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Review: Devil's Brood, by Sharon Kay Penman


Devil’s Brood is the third book in a trilogy that began with When Christ and His Saints Slept and continued with Time and Chance. Devil’s Brood tackles Henry and Eleanor’s children, from Prince Hal down to John Lackland. The details of the rift between Henry, Eleanor, and their sons are well-known, but the way in which Sharon Kay Penman presents it here is unique.

In this book, Sharon Kay Penman continues her tradition of writing historical fiction that both tells a good story and educates the reader. The novel opens in 1172, fifteen months after Thomas Becket was murdered and just after Henry returns from a trip to Ireland to pay penance for his unwitting part in it. As with her other novels, the focus is on the interpersonal relationships: between Henry and his sons, Henry and Eleanor, Eleanor and her sons, and between Hal, Richard, and Geoffrey themselves. It's the kind of dysfunctional family you only read about in fiction, the distinction here being that these were, of course, real, living people. And Penman does a fantastic job of bring these people to life, 800 years later: all the little quirks of each of them are here, especially Henry's high energy and uncanny ability to travel hundreds of miles on horseback in short periods of time.

The book is a bit of a slow read, and no wonder: at over 700 pages, this is a book to take your time over. It's taken six years for Penman to write the third book in the trilogy (on her acknowledgements page, she writes that a reader once remarked, "did Eleanor get lost in Aquitaine?"), but the wait was worth it; I enjoyed the historical detail of this novel, and the way in which the author manages to pull her research together into a comprehensive story that never fails to entertain and educate. Once again, Sharon Kay Penman has given me another reason to go do some research of my own on these fascinating historical figures. And as always, her writing is top-notch. In all, this is a very strong finish to a wonderful trilogy.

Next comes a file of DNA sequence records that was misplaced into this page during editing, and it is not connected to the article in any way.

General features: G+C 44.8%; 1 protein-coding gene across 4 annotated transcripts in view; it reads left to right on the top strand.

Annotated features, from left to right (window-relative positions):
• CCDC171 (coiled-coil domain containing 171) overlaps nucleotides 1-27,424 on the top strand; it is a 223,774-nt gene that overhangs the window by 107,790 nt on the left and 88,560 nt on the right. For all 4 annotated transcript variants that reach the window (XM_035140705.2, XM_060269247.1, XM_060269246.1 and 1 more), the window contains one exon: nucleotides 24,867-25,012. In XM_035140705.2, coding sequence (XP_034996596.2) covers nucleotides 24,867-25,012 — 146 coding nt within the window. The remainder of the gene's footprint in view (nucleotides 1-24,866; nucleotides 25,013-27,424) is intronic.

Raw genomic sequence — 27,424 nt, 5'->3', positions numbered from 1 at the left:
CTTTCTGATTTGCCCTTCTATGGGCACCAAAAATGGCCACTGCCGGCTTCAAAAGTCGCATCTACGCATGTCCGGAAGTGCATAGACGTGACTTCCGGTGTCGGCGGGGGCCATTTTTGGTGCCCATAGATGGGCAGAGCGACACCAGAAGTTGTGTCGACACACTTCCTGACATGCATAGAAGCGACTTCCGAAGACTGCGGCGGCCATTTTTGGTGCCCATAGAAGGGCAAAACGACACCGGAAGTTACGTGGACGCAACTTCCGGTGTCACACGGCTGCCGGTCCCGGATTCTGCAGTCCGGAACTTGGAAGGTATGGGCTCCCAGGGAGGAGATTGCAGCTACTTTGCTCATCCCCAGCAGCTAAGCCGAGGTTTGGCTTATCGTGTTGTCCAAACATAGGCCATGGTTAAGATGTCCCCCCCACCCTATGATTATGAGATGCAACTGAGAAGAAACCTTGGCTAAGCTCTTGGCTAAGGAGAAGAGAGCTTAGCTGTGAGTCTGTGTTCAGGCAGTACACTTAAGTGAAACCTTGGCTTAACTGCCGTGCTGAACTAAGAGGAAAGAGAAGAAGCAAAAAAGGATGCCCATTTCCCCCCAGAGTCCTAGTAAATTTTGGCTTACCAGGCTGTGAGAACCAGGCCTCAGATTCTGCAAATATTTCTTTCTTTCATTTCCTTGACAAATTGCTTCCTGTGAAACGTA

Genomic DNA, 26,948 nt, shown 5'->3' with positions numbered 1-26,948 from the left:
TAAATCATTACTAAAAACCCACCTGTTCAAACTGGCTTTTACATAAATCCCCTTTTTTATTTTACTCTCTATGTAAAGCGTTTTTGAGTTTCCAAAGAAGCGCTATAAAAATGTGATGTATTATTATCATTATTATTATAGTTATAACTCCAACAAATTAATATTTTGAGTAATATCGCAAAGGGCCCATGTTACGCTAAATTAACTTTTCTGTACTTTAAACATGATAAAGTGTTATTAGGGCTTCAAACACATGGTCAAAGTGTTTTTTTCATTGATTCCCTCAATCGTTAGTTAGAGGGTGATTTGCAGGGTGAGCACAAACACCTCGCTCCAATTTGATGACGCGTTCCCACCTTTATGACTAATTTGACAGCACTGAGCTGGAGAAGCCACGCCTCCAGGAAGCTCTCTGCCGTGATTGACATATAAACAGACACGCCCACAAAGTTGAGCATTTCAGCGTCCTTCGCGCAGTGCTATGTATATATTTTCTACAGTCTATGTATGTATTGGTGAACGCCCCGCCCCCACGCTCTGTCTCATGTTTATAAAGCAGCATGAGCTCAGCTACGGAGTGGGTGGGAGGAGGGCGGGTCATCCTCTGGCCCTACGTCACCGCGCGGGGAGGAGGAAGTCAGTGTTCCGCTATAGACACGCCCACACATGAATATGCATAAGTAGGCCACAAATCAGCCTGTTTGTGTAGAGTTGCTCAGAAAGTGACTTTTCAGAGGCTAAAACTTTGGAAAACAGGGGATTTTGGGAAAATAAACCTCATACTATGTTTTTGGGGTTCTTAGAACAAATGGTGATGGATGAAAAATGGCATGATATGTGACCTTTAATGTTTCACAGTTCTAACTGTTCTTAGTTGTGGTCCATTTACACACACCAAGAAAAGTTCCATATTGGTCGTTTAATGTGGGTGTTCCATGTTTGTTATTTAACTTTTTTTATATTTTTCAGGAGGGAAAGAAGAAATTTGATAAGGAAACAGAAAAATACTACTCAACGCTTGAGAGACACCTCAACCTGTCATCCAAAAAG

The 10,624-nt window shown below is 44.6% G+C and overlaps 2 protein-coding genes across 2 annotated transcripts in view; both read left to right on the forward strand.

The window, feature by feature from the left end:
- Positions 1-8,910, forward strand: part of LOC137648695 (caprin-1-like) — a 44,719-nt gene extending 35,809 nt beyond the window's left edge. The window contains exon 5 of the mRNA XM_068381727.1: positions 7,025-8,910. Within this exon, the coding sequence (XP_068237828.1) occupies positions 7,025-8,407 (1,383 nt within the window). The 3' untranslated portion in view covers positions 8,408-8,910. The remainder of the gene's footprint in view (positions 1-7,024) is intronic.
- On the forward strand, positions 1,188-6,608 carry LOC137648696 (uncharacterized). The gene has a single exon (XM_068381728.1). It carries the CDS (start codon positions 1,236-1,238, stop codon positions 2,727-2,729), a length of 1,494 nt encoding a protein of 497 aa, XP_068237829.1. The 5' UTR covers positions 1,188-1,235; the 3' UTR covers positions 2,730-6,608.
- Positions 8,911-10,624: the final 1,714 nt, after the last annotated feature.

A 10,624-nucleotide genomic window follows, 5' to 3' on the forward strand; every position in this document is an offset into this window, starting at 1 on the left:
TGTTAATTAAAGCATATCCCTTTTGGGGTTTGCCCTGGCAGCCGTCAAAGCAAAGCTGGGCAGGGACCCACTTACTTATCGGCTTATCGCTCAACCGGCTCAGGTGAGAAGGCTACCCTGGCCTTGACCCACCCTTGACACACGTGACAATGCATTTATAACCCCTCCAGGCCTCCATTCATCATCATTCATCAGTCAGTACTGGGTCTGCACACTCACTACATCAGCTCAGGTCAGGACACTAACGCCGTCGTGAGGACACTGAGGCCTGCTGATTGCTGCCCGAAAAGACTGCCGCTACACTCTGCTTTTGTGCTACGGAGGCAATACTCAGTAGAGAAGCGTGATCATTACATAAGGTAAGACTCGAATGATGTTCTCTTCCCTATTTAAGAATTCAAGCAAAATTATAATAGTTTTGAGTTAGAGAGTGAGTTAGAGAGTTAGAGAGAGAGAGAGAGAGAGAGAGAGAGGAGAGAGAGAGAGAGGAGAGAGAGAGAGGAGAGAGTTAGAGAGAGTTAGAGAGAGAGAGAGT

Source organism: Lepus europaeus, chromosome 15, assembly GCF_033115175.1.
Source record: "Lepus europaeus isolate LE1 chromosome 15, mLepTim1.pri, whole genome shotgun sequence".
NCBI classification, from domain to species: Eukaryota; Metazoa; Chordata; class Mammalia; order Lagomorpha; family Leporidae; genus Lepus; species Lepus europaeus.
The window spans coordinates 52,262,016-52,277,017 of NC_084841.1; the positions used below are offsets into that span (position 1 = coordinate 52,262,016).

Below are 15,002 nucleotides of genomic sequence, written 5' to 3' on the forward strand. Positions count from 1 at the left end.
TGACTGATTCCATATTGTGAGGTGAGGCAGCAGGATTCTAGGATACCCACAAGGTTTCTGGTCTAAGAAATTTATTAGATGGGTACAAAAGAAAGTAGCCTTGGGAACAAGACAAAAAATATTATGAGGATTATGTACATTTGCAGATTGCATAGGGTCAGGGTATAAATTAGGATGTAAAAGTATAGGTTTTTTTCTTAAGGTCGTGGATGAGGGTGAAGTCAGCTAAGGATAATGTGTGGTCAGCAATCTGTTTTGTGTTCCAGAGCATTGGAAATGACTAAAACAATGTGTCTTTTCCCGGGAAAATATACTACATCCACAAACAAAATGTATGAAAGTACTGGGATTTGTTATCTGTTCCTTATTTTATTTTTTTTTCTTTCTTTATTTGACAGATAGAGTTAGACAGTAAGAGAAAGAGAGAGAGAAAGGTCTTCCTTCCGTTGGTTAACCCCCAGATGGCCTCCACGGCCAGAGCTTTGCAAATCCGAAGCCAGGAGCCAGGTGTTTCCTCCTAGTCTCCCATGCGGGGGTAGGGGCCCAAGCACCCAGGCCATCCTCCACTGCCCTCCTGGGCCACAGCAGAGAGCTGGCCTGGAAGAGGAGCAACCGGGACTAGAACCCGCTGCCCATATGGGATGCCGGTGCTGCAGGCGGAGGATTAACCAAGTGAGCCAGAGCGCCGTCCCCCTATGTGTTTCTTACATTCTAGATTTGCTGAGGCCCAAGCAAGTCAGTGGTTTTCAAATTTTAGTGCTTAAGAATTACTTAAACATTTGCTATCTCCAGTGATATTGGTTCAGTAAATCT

Also reviewed by: Medieval Bookworm, Devourer of Books, Tanzanite's Shelf, Books 'N Boder Collies, The Tome Traveller's Weblog, The Burton Review

Comments

Lezlie said…
Nice job! I thought this one was almost hard to review, because it has soooo much in it.

Lezlie
Teddy Rose said…
Great review! I haven't started this series yet but I have loved other Pennman books!

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2015 Reading

January
1. The Vanishing Witch, by Karen Maitland
2. Pride and Prejudice, by Jane Austen
3. Texts From Jane Eyre, by Mallory Ortberg
4. Brighton Rock, by Graham Green
5. Brat Farrar, by Josephine Tey
6. Eat, Pray, Love, by Elizabeth Gilbert
7. Anna Karenina, by Leo Tolstoy
8. A Movable Feast, by Ernest Hemingway
9. A Room of One's Own, by Virginia Woolf
10. Other Voices, Other Rooms, by Truman Capote
11. Maggie-Now, by Betty Smith

February
1. Middlemarch, by George Eliot
2. To Kill a Mockingbird, by Harper Lee
3. Nerdy, Shy, and Socially Inappropriate, by Cynthia Lee
4. Music For Chameleons, by Truman Capote
5. Peyton Place, by Grace Metalious
6. Unrequited, by Lisa Phillips
7. Brideshead Revisited, by Evelyn Waugh
8. A Lost Lady, by Willa Cather

March
1. Persuasion, by Jane Austen
2. Love With a Chance of Drowning, by Torre DeRoche
3. One Hundred Years of Solitude, by Gabriel Garcia Marquez
4. Miss Buncle's Book, by DE Stevenson
5. One Hundred Years of Solitude, by Gabriel Garc…